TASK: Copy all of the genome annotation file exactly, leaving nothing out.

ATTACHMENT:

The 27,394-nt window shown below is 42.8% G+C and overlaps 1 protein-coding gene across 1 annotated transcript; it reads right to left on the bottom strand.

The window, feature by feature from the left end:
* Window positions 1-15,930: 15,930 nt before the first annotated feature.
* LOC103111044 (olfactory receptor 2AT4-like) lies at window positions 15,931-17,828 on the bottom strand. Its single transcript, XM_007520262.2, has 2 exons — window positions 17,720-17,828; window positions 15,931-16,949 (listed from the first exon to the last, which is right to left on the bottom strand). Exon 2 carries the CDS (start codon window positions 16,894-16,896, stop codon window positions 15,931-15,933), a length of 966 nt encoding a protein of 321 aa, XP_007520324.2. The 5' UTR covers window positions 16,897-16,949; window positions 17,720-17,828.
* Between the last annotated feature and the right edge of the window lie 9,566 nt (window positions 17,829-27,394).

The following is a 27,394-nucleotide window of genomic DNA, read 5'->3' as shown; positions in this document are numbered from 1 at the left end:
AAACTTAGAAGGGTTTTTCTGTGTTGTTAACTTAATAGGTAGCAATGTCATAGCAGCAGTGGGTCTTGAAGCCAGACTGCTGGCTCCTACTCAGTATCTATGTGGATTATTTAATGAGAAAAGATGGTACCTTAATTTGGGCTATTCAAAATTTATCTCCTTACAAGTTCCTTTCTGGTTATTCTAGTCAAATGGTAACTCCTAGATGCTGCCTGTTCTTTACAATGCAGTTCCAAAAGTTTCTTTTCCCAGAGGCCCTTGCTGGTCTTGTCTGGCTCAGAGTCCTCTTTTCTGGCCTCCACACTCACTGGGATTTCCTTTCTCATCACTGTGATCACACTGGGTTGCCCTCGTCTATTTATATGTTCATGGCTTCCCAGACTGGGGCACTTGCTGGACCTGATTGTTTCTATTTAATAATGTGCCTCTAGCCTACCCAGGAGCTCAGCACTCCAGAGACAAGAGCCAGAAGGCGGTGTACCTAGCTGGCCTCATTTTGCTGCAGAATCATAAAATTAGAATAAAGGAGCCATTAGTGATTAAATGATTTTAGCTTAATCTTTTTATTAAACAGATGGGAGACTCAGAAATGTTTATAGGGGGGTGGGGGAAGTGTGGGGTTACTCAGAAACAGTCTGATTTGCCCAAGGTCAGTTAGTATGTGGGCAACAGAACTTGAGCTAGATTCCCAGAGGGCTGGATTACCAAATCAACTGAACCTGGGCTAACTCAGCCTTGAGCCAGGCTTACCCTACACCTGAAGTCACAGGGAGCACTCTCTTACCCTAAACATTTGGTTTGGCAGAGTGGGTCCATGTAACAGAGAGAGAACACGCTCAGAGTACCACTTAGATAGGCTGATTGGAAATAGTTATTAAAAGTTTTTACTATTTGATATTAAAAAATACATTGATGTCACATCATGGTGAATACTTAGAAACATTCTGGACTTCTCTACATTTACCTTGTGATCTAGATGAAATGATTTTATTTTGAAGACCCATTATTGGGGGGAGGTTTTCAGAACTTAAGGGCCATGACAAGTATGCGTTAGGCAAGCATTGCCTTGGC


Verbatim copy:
The 27,394-nt window shown below is 42.8% G+C and overlaps 1 protein-coding gene across 1 annotated transcript; it reads right to left on the bottom strand.

The window, feature by feature from the left end:
* Window positions 1-15,930: 15,930 nt before the first annotated feature.
* LOC103111044 (olfactory receptor 2AT4-like) lies at window positions 15,931-17,828 on the bottom strand. Its single transcript, XM_007520262.2, has 2 exons — window positions 17,720-17,828; window positions 15,931-16,949 (listed from the first exon to the last, which is right to left on the bottom strand). Exon 2 carries the CDS (start codon window positions 16,894-16,896, stop codon window positions 15,931-15,933), a length of 966 nt encoding a protein of 321 aa, XP_007520324.2. The 5' UTR covers window positions 16,897-16,949; window positions 17,720-17,828.
* Between the last annotated feature and the right edge of the window lie 9,566 nt (window positions 17,829-27,394).

The following is a 27,394-nucleotide window of genomic DNA, read 5'->3' as shown; positions in this document are numbered from 1 at the left end:
AAACTTAGAAGGGTTTTTCTGTGTTGTTAACTTAATAGGTAGCAATGTCATAGCAGCAGTGGGTCTTGAAGCCAGACTGCTGGCTCCTACTCAGTATCTATGTGGATTATTTAATGAGAAAAGATGGTACCTTAATTTGGGCTATTCAAAATTTATCTCCTTACAAGTTCCTTTCTGGTTATTCTAGTCAAATGGTAACTCCTAGATGCTGCCTGTTCTTTACAATGCAGTTCCAAAAGTTTCTTTTCCCAGAGGCCCTTGCTGGTCTTGTCTGGCTCAGAGTCCTCTTTTCTGGCCTCCACACTCACTGGGATTTCCTTTCTCATCACTGTGATCACACTGGGTTGCCCTCGTCTATTTATATGTTCATGGCTTCCCAGACTGGGGCACTTGCTGGACCTGATTGTTTCTATTTAATAATGTGCCTCTAGCCTACCCAGGAGCTCAGCACTCCAGAGACAAGAGCCAGAAGGCGGTGTACCTAGCTGGCCTCATTTTGCTGCAGAATCATAAAATTAGAATAAAGGAGCCATTAGTGATTAAATGATTTTAGCTTAATCTTTTTATTAAACAGATGGGAGACTCAGAAATGTTTATAGGGGGGTGGGGGAAGTGTGGGGTTACTCAGAAACAGTCTGATTTGCCCAAGGTCAGTTAGTATGTGGGCAACAGAACTTGAGCTAGATTCCCAGAGGGCTGGATTACCAAATCAACTGAACCTGGGCTAACTCAGCCTTGAGCCAGGCTTACCCTACACCTGAAGTCACAGGGAGCACTCTCTTACCCTAAACATTTGGTTTGGCAGAGTGGGTCCATGTAACAGAGAGAGAACACGCTCAGAGTACCACTTAGATAGGCTGATTGGAAATAGTTATTAAAAGTTTTTACTATTTGATATTAAAAAATACATTGATGTCACATCATGGTGAATACTTAGAAACATTCTGGACTTCTCTACATTTACCTTGTGATCTAGATGAAATGATTTTATTTTGAAGACCCATTATTGGGGGGAGGTTTTCAGAACTTAAGGGCCATGACAAGTATGCGTTAGGCAAGCATTGCCTTGGC